Addressing the Democratic National Convention on opening night, Michelle Obama made history by her scathing denunciation of a sitting president by a former first lady. “Donald Trump is the wrong president for our country,” she declared. “He has had more than enough time to prove that he can do the job, but he is clearly in over his head. He cannot meet this moment.” And “whenever we look to this White House for some leadership or consolation or any semblance of steadiness, what we get instead is chaos, division, and a total and utter lack of empathy.” This, she claimed, was simply “the cold hard truth”—“the only thing that can truly set us free.”
Here is the cold hard truth I witnessed shortly after her husband took office as president in 2009. The occasion was a public briefing at the UN Commission on the Status of Women by the US delegation led by Obama appointees, there to do the bidding of the newly elected president. While we who were present knew there would be a change from the policies of the previous administration, yet the in-your-face abruptness of the Obama personnel was startling as they denounced with great disdain the Bush policies, to be immediately supplanted by the enlightened principles of the new administration.
The zeal with which they announced this sea change was matched by their zeal in implementing it over the next eight years. Those of us working in the United Nations to protect family, faith, and life found ourselves doing battle not just with the EU and the powerful NGOs we had long fought, but now also with our own government as the Obama delegates attempted to impose on the world, America included, their misguided social agenda of abortion, sexual rights, gay marriage, and curtailment of religious freedom. The contrast with the Bush years was striking, an unforgettable lesson about the widespread influence of the American president far beyond our borders.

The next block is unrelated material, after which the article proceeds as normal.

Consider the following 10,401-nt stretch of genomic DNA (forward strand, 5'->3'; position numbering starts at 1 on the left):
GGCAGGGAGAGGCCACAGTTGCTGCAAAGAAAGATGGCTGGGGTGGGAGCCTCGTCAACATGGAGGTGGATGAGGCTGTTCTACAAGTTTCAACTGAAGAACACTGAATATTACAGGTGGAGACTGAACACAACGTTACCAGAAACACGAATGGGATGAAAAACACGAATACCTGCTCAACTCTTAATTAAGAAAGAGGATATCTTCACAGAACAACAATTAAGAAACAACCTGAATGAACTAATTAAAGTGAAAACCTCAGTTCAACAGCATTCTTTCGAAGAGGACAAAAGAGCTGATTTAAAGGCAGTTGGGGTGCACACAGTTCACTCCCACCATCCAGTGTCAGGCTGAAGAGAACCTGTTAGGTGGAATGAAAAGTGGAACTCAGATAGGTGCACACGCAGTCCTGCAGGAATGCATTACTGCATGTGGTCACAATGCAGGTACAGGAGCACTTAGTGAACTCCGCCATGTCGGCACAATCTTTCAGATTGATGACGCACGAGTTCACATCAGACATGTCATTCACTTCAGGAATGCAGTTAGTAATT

Such cold hard truths offer a revealing contrast to what is behind Michelle Obama’s rhetoric. “You know how much I care about all of our children,” she claimed, emphasizing that “the truest form of empathy” is “not just feeling, but doing; not just for ourselves or our kids, but for everyone, for all our kids.” The words ring hollow in light of what the Obama administration, including Joe Biden as vice-president, actually did in promoting the abortion of countless unborn children. Nor is the ailing Biden, who would be 78 by the time he took office, the only threat to family, faith, and life; he has chosen a running mate whose antipathy to these foundational pillars exceeds even his own, as evident in the recent exposé by our Frank Schubert, a resident of the same state as Kamala Harris.
Fortunately, another sea change came with the election of Donald J. Trump, whose courageous defense of family, faith, and life has been unprecedented, even among his Republican predecessors. Last year at the UN General Assembly, as we have previously noted, he hosted the historic Global Call to Protect Religious Freedom, in which he stated, “Our Founders understood that no right is more fundamental to a peaceful, prosperous, and virtuous society than the right to follow one’s religious convictions.” Days later in the General Assembly he declared that “every child— born and unborn— is a sacred gift from God,” and that Americans will “never tire of defending innocent life… Global bureaucrats have absolutely no business attacking the sovereignty of nations that wish to protect innocent life.”
Michelle was, however, right about one thing: “There is no perfect candidate, no perfect president.” Even so, the fast-approaching election of our next president is not merely about politics; it forces us to take a stand on society’s most fundamental and foundational issues. As our Luca Volontè has shown about the Democratic challenger in this election, “The candidate’s actions and public statements impose an obvious duty on us: no believer can support Joe Biden.” At stake is not merely the safety and prosperity of America. We are choosing not just our nation’s president and not just the leader of the free world, but the individual who will wield the greatest influence in protecting— or undermining, if we choose amiss— family, faith, and life around the world.
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